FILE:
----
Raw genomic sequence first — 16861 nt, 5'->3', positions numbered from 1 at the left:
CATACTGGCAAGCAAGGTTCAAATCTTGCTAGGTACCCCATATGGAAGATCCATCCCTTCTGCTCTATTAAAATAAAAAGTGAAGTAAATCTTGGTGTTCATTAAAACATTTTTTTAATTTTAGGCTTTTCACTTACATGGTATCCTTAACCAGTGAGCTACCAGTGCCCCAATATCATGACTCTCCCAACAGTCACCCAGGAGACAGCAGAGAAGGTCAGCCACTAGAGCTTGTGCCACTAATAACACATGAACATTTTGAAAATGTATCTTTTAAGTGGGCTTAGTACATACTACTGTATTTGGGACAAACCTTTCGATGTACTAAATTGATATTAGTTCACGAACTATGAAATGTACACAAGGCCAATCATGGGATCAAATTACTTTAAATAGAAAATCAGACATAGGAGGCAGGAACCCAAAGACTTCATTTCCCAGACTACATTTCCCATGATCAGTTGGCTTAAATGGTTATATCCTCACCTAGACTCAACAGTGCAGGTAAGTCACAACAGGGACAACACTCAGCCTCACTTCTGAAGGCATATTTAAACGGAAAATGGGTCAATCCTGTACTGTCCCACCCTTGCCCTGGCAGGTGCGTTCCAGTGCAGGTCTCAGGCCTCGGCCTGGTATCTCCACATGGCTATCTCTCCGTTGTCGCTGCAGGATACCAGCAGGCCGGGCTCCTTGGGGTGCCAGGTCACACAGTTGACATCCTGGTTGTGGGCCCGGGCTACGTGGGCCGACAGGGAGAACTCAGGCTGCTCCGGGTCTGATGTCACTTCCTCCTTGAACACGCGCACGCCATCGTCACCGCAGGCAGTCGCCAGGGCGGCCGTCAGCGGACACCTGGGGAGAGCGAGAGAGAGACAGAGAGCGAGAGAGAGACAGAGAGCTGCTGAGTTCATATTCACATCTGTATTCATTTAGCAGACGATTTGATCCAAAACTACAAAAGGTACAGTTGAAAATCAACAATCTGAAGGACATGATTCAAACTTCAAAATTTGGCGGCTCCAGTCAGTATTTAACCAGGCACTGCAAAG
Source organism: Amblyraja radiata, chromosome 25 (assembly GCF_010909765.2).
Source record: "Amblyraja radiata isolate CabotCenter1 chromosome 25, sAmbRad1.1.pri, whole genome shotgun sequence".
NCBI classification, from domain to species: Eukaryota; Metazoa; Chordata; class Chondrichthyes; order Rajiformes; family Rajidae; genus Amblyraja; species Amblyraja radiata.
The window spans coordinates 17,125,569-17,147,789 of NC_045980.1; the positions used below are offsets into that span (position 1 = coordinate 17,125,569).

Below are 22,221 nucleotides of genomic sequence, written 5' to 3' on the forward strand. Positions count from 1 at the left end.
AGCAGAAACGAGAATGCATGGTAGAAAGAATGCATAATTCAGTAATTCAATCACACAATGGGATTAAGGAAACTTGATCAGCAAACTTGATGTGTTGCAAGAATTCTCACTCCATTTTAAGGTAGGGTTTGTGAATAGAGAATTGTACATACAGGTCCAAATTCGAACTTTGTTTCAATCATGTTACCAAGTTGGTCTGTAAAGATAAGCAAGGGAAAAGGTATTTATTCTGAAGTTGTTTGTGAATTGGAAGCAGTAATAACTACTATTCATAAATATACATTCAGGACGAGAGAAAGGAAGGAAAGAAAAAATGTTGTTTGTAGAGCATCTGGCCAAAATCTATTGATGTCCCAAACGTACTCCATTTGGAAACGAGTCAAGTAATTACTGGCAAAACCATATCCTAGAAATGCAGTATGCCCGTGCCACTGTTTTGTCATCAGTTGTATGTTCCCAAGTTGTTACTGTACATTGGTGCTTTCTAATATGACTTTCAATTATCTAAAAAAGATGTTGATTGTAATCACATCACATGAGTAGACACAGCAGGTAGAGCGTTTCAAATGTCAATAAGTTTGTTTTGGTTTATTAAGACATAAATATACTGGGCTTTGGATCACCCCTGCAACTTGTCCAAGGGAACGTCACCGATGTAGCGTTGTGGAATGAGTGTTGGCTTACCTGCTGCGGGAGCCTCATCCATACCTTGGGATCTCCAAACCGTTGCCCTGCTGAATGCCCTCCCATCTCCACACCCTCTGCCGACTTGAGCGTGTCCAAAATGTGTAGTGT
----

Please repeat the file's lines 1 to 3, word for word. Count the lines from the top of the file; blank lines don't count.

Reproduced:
Raw genomic sequence first — 16861 nt, 5'->3', positions numbered from 1 at the left:
CATACTGGCAAGCAAGGTTCAAATCTTGCTAGGTACCCCATATGGAAGATCCATCCCTTCTGCTCTATTAAAATAAAAAGTGAAGTAAATCTTGGTGTTCATTAAAACATTTTTTTAATTTTAGGCTTTTCACTTACATGGTATCCTTAACCAGTGAGCTACCAGTGCCCCAATATCATGACTCTCCCAACAGTCACCCAGGAGACAGCAGAGAAGGTCAGCCACTAGAGCTTGTGCCACTAATAACACATGAACATTTTGAAAATGTATCTTTTAAGTGGGCTTAGTACATACTACTGTATTTGGGACAAACCTTTCGATGTACTAAATTGATATTAGTTCACGAACTATGAAATGTACACAAGGCCAATCATGGGATCAAATTACTTTAAATAGAAAATCAGACATAGGAGGCAGGAACCCAAAGACTTCATTTCCCAGACTACATTTCCCATGATCAGTTGGCTTAAATGGTTATATCCTCACCTAGACTCAACAGTGCAGGTAAGTCACAACAGGGACAACACTCAGCCTCACTTCTGAAGGCATATTTAAACGGAAAATGGGTCAATCCTGTACTGTCCCACCCTTGCCCTGGCAGGTGCGTTCCAGTGCAGGTCTCAGGCCTCGGCCTGGTATCTCCACATGGCTATCTCTCCGTTGTCGCTGCAGGATACCAGCAGGCCGGGCTCCTTGGGGTGCCAGGTCACACAGTTGACATCCTGGTTGTGGGCCCGGGCTACGTGGGCCGACAGGGAGAACTCAGGCTGCTCCGGGTCTGATGTCACTTCCTCCTTGAACACGCGCACGCCATCGTCACCGCAGGCAGTCGCCAGGGCGGCCGTCAGCGGACACCTGGGGAGAGCGAGAGAGAGACAGAGAGCGAGAGAGAGACAGAGAGCTGCTGAGTTCATATTCACATCTGTATTCATTTAGCAGACGATTTGATCCAAAACTACAAAAGGTACAGTTGAAAATCAACAATCTGAAGGACATGATTCAAACTTCAAAATTTGGCGGCTCCAGTCAGTATTTAACCAGGCACTGCAAAG
Source organism: Amblyraja radiata, chromosome 25 (assembly GCF_010909765.2).